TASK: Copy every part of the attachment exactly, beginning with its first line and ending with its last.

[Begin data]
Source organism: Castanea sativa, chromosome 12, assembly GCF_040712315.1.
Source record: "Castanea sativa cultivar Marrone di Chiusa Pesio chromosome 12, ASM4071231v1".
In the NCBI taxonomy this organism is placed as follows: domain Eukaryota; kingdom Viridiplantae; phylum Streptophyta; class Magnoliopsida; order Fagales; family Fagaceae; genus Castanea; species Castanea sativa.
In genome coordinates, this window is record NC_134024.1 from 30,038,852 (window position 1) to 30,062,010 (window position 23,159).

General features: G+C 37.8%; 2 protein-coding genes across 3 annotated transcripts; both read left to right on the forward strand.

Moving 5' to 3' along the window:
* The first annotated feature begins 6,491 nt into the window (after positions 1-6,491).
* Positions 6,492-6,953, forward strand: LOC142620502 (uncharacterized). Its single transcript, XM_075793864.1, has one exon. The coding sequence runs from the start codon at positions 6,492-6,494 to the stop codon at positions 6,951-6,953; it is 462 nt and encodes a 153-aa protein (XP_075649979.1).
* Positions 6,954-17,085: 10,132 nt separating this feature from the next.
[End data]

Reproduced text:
Source organism: Castanea sativa, chromosome 12, assembly GCF_040712315.1.
Source record: "Castanea sativa cultivar Marrone di Chiusa Pesio chromosome 12, ASM4071231v1".
In the NCBI taxonomy this organism is placed as follows: domain Eukaryota; kingdom Viridiplantae; phylum Streptophyta; class Magnoliopsida; order Fagales; family Fagaceae; genus Castanea; species Castanea sativa.
In genome coordinates, this window is record NC_134024.1 from 30,038,852 (window position 1) to 30,062,010 (window position 23,159).

General features: G+C 37.8%; 2 protein-coding genes across 3 annotated transcripts; both read left to right on the forward strand.

Moving 5' to 3' along the window:
* The first annotated feature begins 6,491 nt into the window (after positions 1-6,491).
* Positions 6,492-6,953, forward strand: LOC142620502 (uncharacterized). Its single transcript, XM_075793864.1, has one exon. The coding sequence runs from the start codon at positions 6,492-6,494 to the stop codon at positions 6,951-6,953; it is 462 nt and encodes a 153-aa protein (XP_075649979.1).
* Positions 6,954-17,085: 10,132 nt separating this feature from the next.